Huelva, the back streets

Thursday, January 27, 2011

Me gusta Semana Santa, me gustas tu. . .

Although Easter fever has long ago subdued, the memory of the Spanish catholic way of celebrating it, is still fresh in our memories: incense, crowds of people, window displays of The Virgen and fresh flowers in every shop; red banners flowing lazily from balconies in the City Center, women traditionally dressed in black and lace, the streets decked out with chairs (that can cost up to 200 euros for the week per person to save your cushion). And the little Clu Clax men! Dressed in shades of purple, blue, white, black, green and red - depending on which church the dressed belongs to. Some historical trivia on this phenomenon: the reason for these dodgy attires have nothing to do with the rude American history, but is an all catholic tradition in presenting yourself during the Easter season: it creates an oppurtunity for equality amongst the churchgoers of long ago (where being religious did not get you into the popular group, but quite the opposite - dead). Apart form hiding their identities as well, the pointy hats make everyone appear the same lentgh. It also signifies a closer connection to God. Bare feet make it's appearance every so often too, to manifest humility and humbly try to attempt to experience some of the pain that Jesus went through. Instead of carrying swords, the paraders carry enormous wax candles or baskets of pungent incense. The order of events is thus (for lack of a better expression) the Clu Clax men, a mobile display of either Mary or Mary and crucified Jesus, some more Clu Clax men, a brass instrument orchestra, another display of Mary (soldiers sometimes also make their appearance in silver and gold). And yes, these structures are of solid gold and silver and therefore need about fifty pax to lift and carry them around at, well. . . very slowly. Usually, all this madness continues for one whole week, starting on a Sunday and ending on the Sunday to follow, the Thursday being the most important day. Yet another excuse for the Sevillanos to not work and spend their time crowding the streets. Although, those past the age of just being piss cats, do take Semana Santa (saint week) very seriously and sometimes men, caught up in a moment of passion and spontanaiety, serenade the parade coming by. A serenade like no other; one that leaves you with chattering teeth, goose bumps up to your nail cuticles and watery eyes, wanting more. You know you were just part of an inexplicable spiritual moment. Have a listen to this. . .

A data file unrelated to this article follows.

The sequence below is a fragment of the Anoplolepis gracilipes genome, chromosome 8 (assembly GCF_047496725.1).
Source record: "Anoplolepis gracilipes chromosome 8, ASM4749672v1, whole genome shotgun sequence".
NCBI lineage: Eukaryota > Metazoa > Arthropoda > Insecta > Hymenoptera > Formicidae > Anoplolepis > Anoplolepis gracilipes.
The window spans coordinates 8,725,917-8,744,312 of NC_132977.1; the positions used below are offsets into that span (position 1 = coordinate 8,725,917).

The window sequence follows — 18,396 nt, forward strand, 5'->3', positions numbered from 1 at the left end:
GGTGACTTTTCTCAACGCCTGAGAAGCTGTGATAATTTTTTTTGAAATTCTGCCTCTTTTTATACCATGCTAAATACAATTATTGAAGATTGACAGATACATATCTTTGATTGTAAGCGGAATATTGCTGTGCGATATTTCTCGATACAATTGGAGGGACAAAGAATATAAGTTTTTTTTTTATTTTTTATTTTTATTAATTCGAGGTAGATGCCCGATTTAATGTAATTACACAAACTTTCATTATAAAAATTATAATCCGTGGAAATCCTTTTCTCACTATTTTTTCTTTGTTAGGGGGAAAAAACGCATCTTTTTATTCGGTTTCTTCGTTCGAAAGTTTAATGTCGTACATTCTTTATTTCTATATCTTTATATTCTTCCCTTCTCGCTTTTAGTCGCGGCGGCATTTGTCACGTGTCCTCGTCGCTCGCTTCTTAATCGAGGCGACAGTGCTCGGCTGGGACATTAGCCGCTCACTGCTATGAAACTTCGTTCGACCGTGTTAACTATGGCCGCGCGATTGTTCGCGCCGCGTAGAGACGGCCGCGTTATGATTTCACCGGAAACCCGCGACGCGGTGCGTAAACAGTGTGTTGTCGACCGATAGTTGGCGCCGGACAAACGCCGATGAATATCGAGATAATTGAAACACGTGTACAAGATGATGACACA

Everything for a Reason

Freshly back in the hood of orange blossoms and no-work mentality, our ears still suffering from bomb shock, we have to start being dilligent right away: the first exam is upon is. That means we have to start studying. A lot. Yup, it's not all la vida loca down in the south. Did we mention we are bearly able to speak Spanish yet?
Besides, on our way back from the Estacion de Sevilla to the street where we lived we got ripped off proper tourist style, having to pay 18 euros for a ride we paid 7 euros for the previous trip. So, who really wants to learn how to speak the language of such vile, old and polluted and disagreeable latin farts?

We do.
But, not because we want to - at this moment - but because we have to. We feverishly jump in, unwillingly, for the sirens of the city are calling and being cooped up in our Triana cage. . . not so much fun. Well, half of us end up jumping in feverishly. The other party ends up gallivanting with a certain latin stukkie.

Day of, silence looms over our heads like a gloomy haze. We sip our morning coffee in the quiet. Our walk to the school: silent. We enter the classroom and merely give our alma mater a nodd of the heads. The morning proceeds in utter seriousness; everyone trying to cram a few more verbs into their heads.

And then It is placed in front of us. And It doesn't look so bad. It actually turns out to be pretty do-able.
And you step outside and the rest of the people aren't wearing a fat smile like you are and you know: shit. It was actually an epic fail. You just seemed to some how be the one to miss out on that detail.

Ah well, we team up and all go and try to find the right answers in big glasses of Limoncello in our favourite little bar and profoundly discuss matters of the world in a language that we do know. We make a pit stop at our Triana palace for a budget meal of tuna pasta and a quick (2 hour) siesta. Back on the streets,we meet up with the gang for a stroll and stumble across a breathtaking shisha bar. It was like something from a Morrocan cult movie, set in the 1930's about the Spanish mafia hanging out and playing cards, where everyone talks in code and sips mata - if there where to be a movie like that, of course. Complete with sweet-smelling smoke dancing through the air, authentic lamps, hand carved, dark wooden tables and cushions that call each and everyone that walks through the door's individual name.
We end up with two human sized hookahs: one filled with aniseed liqueur and apple molasses; the other, good old water and orange flavour.

In an instant, our love affair with this place continues. Who could be so utterly vile to call them silly farts?